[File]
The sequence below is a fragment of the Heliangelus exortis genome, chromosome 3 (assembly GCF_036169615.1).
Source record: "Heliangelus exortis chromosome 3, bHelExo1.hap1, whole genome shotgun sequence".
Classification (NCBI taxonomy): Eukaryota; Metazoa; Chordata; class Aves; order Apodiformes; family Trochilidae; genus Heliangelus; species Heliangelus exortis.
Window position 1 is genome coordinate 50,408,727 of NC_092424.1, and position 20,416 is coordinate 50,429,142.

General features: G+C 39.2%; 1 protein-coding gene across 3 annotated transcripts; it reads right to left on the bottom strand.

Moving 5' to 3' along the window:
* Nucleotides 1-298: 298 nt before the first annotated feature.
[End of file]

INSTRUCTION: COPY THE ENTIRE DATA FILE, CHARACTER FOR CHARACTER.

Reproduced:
The sequence below is a fragment of the Heliangelus exortis genome, chromosome 3 (assembly GCF_036169615.1).
Source record: "Heliangelus exortis chromosome 3, bHelExo1.hap1, whole genome shotgun sequence".
Classification (NCBI taxonomy): Eukaryota; Metazoa; Chordata; class Aves; order Apodiformes; family Trochilidae; genus Heliangelus; species Heliangelus exortis.
Window position 1 is genome coordinate 50,408,727 of NC_092424.1, and position 20,416 is coordinate 50,429,142.

General features: G+C 39.2%; 1 protein-coding gene across 3 annotated transcripts; it reads right to left on the bottom strand.

Moving 5' to 3' along the window:
* Nucleotides 1-298: 298 nt before the first annotated feature.